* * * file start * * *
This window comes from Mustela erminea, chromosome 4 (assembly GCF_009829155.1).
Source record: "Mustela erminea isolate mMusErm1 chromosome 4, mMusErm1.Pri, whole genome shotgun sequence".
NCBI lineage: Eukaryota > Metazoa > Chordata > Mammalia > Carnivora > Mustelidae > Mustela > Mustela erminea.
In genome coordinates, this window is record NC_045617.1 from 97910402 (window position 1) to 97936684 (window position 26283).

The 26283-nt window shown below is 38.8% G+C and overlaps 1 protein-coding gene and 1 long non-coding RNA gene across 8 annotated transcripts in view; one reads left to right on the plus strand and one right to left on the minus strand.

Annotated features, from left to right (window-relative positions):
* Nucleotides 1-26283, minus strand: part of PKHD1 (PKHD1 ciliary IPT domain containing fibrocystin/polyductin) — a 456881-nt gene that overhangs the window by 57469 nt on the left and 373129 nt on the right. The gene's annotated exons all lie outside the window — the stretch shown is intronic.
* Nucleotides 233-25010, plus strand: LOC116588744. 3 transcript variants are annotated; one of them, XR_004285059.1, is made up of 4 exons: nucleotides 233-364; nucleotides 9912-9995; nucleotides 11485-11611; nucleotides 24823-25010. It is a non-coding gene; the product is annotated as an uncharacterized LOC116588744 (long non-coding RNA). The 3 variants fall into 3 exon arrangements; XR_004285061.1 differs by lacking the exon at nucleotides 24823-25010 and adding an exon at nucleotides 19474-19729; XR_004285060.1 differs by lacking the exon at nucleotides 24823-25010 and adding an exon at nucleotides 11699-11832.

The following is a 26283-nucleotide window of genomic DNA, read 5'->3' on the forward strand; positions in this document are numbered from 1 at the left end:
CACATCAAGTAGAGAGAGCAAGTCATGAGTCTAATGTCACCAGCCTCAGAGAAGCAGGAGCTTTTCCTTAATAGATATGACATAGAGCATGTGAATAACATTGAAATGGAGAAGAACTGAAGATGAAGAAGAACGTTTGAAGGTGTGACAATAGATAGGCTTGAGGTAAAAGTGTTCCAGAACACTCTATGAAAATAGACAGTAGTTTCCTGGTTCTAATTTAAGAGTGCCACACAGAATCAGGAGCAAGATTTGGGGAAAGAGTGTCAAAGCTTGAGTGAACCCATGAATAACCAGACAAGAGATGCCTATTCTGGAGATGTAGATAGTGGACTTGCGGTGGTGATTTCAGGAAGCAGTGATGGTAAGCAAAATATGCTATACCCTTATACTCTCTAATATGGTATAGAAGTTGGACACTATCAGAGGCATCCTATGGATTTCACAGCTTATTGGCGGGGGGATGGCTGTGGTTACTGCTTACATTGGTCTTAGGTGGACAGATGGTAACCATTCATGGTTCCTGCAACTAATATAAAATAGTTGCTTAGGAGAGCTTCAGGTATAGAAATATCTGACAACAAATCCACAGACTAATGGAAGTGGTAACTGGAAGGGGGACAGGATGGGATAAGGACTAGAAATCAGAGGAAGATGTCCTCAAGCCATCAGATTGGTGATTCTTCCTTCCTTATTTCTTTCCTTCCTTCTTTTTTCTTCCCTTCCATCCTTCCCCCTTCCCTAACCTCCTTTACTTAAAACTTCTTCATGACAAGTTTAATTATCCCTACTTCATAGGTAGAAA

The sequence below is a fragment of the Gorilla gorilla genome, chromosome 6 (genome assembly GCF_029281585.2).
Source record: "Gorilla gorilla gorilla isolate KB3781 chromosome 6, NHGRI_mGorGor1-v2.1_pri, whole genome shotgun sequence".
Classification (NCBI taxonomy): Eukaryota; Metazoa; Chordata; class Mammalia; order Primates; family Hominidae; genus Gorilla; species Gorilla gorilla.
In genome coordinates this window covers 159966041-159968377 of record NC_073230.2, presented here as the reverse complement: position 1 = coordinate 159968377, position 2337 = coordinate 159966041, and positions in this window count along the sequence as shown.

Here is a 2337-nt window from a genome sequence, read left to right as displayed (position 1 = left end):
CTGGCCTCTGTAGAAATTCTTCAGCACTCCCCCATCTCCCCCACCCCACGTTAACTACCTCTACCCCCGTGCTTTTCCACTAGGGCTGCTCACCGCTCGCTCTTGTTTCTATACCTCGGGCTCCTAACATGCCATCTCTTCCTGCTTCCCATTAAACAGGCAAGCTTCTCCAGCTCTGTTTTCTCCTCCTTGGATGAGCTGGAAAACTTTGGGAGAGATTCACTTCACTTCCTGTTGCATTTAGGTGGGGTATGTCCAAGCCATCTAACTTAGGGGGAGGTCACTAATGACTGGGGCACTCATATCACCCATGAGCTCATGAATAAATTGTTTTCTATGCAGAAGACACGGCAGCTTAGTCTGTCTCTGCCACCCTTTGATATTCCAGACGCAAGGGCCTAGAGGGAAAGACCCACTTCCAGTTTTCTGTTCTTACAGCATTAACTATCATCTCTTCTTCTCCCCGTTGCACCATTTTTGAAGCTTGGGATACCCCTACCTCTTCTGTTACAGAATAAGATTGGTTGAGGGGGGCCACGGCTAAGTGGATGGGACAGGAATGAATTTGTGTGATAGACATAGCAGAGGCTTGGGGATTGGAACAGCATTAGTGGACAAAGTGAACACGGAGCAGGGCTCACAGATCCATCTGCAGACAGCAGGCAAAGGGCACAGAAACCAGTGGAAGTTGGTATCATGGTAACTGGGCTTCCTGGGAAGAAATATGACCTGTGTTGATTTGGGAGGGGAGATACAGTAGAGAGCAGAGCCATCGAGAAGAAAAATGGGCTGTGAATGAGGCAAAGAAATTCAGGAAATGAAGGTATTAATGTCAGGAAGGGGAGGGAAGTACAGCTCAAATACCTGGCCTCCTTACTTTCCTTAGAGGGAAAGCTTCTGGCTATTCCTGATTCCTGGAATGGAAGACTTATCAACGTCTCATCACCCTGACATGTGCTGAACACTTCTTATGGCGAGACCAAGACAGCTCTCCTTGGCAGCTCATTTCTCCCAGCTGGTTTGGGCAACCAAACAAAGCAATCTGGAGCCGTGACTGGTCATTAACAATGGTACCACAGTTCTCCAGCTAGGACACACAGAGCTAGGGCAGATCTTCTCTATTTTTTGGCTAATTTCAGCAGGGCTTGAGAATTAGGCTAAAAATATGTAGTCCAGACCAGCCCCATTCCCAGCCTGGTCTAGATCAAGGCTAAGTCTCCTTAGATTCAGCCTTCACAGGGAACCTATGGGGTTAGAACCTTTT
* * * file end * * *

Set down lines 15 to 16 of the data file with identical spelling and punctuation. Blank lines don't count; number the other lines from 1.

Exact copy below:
Here is a 2337-nt window from a genome sequence, read left to right as displayed (position 1 = left end):
CTGGCCTCTGTAGAAATTCTTCAGCACTCCCCCATCTCCCCCACCCCACGTTAACTACCTCTACCCCCGTGCTTTTCCACTAGGGCTGCTCACCGCTCGCTCTTGTTTCTATACCTCGGGCTCCTAACATGCCATCTCTTCCTGCTTCCCATTAAACAGGCAAGCTTCTCCAGCTCTGTTTTCTCCTCCTTGGATGAGCTGGAAAACTTTGGGAGAGATTCACTTCACTTCCTGTTGCATTTAGGTGGGGTATGTCCAAGCCATCTAACTTAGGGGGAGGTCACTAATGACTGGGGCACTCATATCACCCATGAGCTCATGAATAAATTGTTTTCTATGCAGAAGACACGGCAGCTTAGTCTGTCTCTGCCACCCTTTGATATTCCAGACGCAAGGGCCTAGAGGGAAAGACCCACTTCCAGTTTTCTGTTCTTACAGCATTAACTATCATCTCTTCTTCTCCCCGTTGCACCATTTTTGAAGCTTGGGATACCCCTACCTCTTCTGTTACAGAATAAGATTGGTTGAGGGGGGCCACGGCTAAGTGGATGGGACAGGAATGAATTTGTGTGATAGACATAGCAGAGGCTTGGGGATTGGAACAGCATTAGTGGACAAAGTGAACACGGAGCAGGGCTCACAGATCCATCTGCAGACAGCAGGCAAAGGGCACAGAAACCAGTGGAAGTTGGTATCATGGTAACTGGGCTTCCTGGGAAGAAATATGACCTGTGTTGATTTGGGAGGGGAGATACAGTAGAGAGCAGAGCCATCGAGAAGAAAAATGGGCTGTGAATGAGGCAAAGAAATTCAGGAAATGAAGGTATTAATGTCAGGAAGGGGAGGGAAGTACAGCTCAAATACCTGGCCTCCTTACTTTCCTTAGAGGGAAAGCTTCTGGCTATTCCTGATTCCTGGAATGGAAGACTTATCAACGTCTCATCACCCTGACATGTGCTGAACACTTCTTATGGCGAGACCAAGACAGCTCTCCTTGGCAGCTCATTTCTCCCAGCTGGTTTGGGCAACCAAACAAAGCAATCTGGAGCCGTGACTGGTCATTAACAATGGTACCACAGTTCTCCAGCTAGGACACACAGAGCTAGGGCAGATCTTCTCTATTTTTTGGCTAATTTCAGCAGGGCTTGAGAATTAGGCTAAAAATATGTAGTCCAGACCAGCCCCATTCCCAGCCTGGTCTAGATCAAGGCTAAGTCTCCTTAGATTCAGCCTTCACAGGGAACCTATGGGGTTAGAACCTTTT